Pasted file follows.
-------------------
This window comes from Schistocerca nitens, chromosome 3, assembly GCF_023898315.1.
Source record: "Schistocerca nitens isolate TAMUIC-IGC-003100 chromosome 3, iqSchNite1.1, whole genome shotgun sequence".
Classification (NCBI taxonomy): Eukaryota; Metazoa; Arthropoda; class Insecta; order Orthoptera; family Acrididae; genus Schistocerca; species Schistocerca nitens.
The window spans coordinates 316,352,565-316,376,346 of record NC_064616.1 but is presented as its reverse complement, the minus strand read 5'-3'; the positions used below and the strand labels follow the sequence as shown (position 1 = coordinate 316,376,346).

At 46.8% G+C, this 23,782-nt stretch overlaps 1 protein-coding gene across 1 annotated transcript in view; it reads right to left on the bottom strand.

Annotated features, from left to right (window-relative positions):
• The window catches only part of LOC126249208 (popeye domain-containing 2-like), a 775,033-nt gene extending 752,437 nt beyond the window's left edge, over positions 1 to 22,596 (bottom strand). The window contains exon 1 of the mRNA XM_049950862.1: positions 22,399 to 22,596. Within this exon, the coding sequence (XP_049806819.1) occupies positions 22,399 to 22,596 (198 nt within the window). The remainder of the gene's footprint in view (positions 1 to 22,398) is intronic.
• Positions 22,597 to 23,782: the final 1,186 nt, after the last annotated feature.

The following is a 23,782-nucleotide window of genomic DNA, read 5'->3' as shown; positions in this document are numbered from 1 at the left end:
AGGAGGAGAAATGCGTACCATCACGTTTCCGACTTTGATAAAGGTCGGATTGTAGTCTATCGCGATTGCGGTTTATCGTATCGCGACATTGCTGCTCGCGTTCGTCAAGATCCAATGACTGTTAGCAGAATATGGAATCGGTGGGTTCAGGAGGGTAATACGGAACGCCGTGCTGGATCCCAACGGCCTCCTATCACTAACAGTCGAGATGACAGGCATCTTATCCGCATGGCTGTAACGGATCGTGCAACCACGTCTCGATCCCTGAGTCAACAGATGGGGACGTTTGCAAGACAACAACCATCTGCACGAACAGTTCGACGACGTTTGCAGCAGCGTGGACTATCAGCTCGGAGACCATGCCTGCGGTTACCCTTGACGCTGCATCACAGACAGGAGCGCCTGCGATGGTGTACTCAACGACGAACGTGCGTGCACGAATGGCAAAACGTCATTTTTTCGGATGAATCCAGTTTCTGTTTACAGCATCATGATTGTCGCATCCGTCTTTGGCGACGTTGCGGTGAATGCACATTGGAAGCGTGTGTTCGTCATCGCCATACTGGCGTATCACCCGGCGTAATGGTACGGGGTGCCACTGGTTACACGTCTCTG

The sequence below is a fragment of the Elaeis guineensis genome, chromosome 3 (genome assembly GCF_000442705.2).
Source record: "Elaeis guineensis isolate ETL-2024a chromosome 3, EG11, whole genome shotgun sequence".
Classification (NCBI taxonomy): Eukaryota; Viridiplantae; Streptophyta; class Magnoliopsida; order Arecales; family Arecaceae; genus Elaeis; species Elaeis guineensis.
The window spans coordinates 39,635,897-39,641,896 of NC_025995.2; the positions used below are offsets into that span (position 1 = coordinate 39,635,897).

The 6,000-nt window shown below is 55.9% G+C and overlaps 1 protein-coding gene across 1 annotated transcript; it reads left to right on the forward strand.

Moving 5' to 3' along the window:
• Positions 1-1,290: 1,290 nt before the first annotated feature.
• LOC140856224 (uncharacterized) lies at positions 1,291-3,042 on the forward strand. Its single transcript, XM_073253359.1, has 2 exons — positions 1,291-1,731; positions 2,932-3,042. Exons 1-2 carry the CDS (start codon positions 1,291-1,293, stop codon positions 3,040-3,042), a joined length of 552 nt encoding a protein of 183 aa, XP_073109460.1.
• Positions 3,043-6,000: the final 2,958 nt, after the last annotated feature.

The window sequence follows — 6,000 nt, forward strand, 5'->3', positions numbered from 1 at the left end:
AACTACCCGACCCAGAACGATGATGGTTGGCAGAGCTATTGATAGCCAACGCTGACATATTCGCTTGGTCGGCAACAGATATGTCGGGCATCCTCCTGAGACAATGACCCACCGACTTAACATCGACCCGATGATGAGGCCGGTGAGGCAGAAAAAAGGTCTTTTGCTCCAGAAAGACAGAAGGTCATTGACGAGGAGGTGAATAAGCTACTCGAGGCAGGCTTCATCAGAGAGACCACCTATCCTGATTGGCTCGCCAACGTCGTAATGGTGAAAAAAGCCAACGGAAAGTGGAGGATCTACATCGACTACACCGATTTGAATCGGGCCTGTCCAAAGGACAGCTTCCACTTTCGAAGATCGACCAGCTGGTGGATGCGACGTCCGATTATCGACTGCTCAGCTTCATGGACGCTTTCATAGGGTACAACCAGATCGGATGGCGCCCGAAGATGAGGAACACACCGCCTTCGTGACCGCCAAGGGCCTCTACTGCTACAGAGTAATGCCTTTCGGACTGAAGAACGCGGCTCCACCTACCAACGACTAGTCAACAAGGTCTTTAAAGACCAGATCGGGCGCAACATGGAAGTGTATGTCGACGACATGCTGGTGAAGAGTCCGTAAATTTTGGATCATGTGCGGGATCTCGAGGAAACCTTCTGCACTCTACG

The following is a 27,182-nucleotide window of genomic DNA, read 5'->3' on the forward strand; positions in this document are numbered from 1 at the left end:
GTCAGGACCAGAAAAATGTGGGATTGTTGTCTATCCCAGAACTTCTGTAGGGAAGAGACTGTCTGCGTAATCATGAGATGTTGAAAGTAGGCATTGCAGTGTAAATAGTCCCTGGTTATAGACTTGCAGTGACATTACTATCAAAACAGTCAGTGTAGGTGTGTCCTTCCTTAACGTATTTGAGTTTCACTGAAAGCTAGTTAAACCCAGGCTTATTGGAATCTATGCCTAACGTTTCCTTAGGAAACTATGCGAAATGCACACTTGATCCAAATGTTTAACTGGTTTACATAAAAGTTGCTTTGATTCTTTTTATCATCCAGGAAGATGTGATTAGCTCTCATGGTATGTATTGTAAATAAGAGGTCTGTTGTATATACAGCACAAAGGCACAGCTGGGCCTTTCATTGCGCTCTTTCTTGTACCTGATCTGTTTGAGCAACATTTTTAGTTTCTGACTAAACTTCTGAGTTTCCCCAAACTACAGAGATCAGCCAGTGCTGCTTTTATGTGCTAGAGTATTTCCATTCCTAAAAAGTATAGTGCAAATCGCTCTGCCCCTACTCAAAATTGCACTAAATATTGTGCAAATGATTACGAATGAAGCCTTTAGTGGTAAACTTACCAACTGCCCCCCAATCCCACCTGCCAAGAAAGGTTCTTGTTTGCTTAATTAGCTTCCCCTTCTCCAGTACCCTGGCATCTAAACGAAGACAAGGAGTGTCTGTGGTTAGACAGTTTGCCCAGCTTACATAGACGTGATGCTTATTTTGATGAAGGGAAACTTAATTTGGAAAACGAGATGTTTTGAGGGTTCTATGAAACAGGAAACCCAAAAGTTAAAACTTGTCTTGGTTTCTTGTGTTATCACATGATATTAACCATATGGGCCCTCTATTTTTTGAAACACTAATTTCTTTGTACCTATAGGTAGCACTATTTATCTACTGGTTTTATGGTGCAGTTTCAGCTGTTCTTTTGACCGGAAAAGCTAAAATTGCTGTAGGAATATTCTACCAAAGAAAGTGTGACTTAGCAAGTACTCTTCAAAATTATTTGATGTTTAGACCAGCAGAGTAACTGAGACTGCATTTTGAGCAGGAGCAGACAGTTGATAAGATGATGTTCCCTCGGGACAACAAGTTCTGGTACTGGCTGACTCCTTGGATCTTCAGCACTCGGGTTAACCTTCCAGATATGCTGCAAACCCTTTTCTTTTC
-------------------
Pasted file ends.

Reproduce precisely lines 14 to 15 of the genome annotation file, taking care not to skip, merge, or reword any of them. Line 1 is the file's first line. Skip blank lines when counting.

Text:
The window spans coordinates 39,635,897-39,641,896 of NC_025995.2; the positions used below are offsets into that span (position 1 = coordinate 39,635,897).

The 6,000-nt window shown below is 55.9% G+C and overlaps 1 protein-coding gene across 1 annotated transcript; it reads left to right on the forward strand.